The First “A” in NASA

NASA had this on their website yesterday to mark their 60th birthday with a look back to their roots.

“A” is for aeronautics. This is a classic image from the early days, credit: NASA/Robert G.Ferguson.

Here is the original caption (Yvette Smith):

NASA, the National Aeronautics and Space Administration, is more than a space agency. Aeronautics, the first A of the NASA acronym, has always been a part of the agency, but against the headline exploits of rocket launches, Moon landings, space shuttle missions, and Mars rovers, aeronautics is sometimes lost in the shadows of NASA’s marquee space programs. This relative obscurity belies what has been a remarkably creative, productive and highly effective group of researchers who, at one time, even helped bring about the Space Age and invent a space agency.

Aeronautics really might be called the “other NASA,” distinct in its charge, methodologies and scale. Aeronautics research is not mission-oriented in the same way that going to the Moon or Mars is. It is interested in learning about physical phenomena, such as turbulence, and how to do something, such as quieting the noise of helicopter blades.

This is fitting, as today we celebrate NASA’s 60th anniversary  — the agency came into being on Oct. 1, 1958. When it began, NASA absorbed the facilities and personnel of the NACA, the National Advisory Committee for Aeronautics. Centers like Langley and Ames and others predate the creation of NASA, but the expertise of the scientists of the NACA were needed to create a distinct agency that encompassed aeronautics and aerospace activities.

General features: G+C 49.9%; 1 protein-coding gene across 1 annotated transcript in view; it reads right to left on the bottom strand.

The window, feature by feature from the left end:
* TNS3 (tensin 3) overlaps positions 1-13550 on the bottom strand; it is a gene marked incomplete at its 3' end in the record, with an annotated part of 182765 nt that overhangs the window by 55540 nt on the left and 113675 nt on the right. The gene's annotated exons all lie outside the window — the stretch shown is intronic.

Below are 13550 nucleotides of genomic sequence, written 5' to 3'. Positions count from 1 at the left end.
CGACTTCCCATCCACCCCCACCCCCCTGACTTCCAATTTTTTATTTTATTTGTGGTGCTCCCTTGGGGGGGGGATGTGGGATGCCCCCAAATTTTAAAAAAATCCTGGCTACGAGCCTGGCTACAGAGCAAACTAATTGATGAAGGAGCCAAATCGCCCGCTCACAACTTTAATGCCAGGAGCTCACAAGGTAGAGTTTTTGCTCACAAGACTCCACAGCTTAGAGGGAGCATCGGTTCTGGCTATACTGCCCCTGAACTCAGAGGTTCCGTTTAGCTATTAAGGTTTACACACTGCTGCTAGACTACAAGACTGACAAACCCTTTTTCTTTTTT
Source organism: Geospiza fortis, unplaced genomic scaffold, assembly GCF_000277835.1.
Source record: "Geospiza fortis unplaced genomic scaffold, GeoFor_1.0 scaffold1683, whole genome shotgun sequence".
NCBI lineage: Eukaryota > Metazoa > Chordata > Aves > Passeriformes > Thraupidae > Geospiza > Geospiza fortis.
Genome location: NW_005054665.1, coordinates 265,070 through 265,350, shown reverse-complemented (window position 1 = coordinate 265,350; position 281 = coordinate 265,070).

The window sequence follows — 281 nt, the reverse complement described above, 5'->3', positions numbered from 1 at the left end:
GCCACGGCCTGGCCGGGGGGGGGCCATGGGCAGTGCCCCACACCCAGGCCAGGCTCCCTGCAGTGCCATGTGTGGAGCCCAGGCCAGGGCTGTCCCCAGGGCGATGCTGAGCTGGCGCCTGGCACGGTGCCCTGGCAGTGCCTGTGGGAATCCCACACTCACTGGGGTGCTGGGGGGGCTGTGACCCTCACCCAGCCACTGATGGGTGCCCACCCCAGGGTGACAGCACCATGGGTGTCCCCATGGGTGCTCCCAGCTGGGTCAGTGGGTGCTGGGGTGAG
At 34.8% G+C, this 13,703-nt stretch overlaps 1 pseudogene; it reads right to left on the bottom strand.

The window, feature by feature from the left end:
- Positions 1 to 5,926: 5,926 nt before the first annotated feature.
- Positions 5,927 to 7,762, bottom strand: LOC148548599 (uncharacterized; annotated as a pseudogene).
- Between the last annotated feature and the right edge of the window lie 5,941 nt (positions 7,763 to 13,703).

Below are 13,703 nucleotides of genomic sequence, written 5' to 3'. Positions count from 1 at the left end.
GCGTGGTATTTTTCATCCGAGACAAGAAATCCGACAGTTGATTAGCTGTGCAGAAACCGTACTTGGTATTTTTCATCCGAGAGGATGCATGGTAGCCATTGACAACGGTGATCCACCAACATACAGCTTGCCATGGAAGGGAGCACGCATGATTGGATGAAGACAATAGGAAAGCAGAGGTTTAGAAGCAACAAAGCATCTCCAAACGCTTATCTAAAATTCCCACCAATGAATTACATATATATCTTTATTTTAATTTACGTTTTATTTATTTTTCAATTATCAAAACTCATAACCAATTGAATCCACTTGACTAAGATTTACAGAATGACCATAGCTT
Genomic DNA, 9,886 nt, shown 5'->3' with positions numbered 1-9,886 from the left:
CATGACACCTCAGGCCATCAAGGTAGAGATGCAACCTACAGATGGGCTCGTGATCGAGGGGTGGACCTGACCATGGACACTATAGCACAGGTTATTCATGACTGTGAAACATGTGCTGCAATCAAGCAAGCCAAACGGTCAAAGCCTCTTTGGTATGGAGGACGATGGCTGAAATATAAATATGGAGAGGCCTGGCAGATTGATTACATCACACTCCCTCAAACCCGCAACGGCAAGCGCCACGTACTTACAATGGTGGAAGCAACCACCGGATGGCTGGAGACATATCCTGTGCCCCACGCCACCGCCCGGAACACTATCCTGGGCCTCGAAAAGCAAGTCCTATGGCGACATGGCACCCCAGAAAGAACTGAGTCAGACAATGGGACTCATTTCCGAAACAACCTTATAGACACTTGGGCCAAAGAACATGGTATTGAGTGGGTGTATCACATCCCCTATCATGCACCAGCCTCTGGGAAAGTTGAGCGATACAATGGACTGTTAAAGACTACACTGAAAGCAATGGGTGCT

Currently, NASA’s Aeronautics Research Mission Directorate has four research programs that continue to develop advanced technologies to reduce aviation’s environmental impact and transform the way the public flies.

This image from March 1962 shows an X-15 aircraft model, as shock waves surround the small scale object in the Langley Research Center’s 4 x 4 Supersonic Pressure Tunnel.

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